I am writing a plugin which needs to have two windows displayed at the same time:

|   |   |
| A | B |

I need to keep in memory a reference to those windows as I execute my plugin. This is because I need to be able to jump between the two windows automaticaly.

I use the winnr() function that returns the current window number, which I can use later like so:

let s:winA = winnr()
let s:winB = winnr()

" stuff

" go to window A
execute s:winA . "wincmd w"

But in this case, both variables will have the value 1, this is because the winnr() return the position of the current window in the tab display.

I tried to use the bufnr('%') which return the buffer number for the current buffer. This is great, but when I do:

let s:bufA = bufnr('%')
let s:bufB = bufnr('%')

" stuff

" go to buffer A
execute 'buffer '. s:bufA

The current window load the buffer, and the cursor will not jump to the existing window containing the buffer.

Here is my question:

How to store permanent information about windows so the cursor can jump on it later?

2 Answers 2


I think what you are looking for is the function win_getid() combined to the function win_gotoid().

:h win_getid() says:

win_getid([{win} [, {tab}]])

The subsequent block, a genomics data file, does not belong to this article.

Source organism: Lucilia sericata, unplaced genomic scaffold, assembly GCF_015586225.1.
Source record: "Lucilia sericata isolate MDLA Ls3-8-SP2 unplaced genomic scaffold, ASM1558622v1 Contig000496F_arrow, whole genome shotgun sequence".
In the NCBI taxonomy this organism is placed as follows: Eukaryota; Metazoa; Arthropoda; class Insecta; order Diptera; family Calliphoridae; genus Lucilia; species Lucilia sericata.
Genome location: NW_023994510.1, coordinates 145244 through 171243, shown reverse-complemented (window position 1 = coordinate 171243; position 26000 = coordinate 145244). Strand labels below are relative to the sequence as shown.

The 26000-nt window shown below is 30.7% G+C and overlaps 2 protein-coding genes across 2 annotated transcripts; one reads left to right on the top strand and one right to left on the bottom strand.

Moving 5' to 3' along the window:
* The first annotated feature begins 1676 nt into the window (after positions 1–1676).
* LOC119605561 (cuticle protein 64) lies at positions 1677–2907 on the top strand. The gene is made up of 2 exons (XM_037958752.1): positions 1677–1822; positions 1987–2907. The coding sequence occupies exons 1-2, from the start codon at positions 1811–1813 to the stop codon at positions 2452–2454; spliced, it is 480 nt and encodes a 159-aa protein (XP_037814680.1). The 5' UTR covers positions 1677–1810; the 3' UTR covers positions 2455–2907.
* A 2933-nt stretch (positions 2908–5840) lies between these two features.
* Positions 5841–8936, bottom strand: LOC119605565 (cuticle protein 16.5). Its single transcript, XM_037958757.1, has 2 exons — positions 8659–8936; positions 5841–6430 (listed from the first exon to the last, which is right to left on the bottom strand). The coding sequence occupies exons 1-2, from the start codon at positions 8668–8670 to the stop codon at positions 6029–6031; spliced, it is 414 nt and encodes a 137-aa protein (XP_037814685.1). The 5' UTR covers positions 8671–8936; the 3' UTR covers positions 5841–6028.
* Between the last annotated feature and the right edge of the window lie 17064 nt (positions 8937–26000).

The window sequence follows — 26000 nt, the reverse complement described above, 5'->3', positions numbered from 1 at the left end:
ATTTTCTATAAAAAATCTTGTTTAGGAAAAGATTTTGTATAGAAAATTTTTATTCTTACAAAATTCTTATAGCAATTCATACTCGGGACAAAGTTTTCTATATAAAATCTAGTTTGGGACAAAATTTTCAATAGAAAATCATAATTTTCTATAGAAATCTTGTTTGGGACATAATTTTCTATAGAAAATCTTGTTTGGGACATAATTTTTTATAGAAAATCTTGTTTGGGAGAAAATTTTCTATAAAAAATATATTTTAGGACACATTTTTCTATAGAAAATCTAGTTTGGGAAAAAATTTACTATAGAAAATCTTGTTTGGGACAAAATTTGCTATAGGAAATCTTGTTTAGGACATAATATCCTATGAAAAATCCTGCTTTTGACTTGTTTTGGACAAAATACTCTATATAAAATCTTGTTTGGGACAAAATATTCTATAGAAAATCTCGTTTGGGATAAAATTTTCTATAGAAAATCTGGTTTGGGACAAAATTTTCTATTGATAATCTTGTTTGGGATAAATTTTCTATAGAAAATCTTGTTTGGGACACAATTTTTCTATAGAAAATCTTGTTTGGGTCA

Get the window ID for the specified window.
When {win} is missing use the current window.
With {win} this is the window number. The top window has number 1.

The advantage of these functions is that ID is linked to a window and does not change when the position of the window is changed

Your script would become something like:

let s:winA = win_getid()
let s:winB = win_getid()

" stuff

" go to window A
call win_gotoid(s:winA)

You can't store a window number reliably because it changes every time a window is created and destroyed. You can use winbufnr() if you know the buffer's ID.

When the buffer doesn't matter, I use a window variable to keep track of the windows I open:

let w:_plugin_variable = 1

The variable above is just a boolean, but you could use your own identifier if you want to keep windows paired to each other. For example:

let w:_plugin_variable = ['parent', 123]
let w:_plugin_variable = ['child', 123]

The first item being the relationship and the second as some special identifier. This way is useful if both windows might contain the same buffer but have different settings/purposes.

To find the windows, you just iterate over all window numbers to get the variable you're looking for:

for i in range(1, winnr('$'))
  let id = getwinvar(i, '_plugin_variable', -1)
  if id != -1
    " Do something with the information.

In the loop above, i is the window's number. You can get settings from the window with getwinvar(i, '&textwidth') or switch to it with execute i 'wincmd w'.

The same thing can be done with tabs using tabpagenr(), tabpagewinnr(), gettabvar(), gettabwinvar(), etc.

  • Nice! Do you think there's performance drawback from doing this?
    – nobe4
    Jul 10, 2016 at 15:40
  • 1
    @nobe4 I'm pretty sure that any performance impact would be unnoticeable since you'd be dealing with dozens of windows at most (per tab) in realistic scenarios.
    – Tommy A
    Jul 10, 2016 at 15:57
  • 1
    See also this answer (useful in a wider context). Jul 10, 2016 at 19:17

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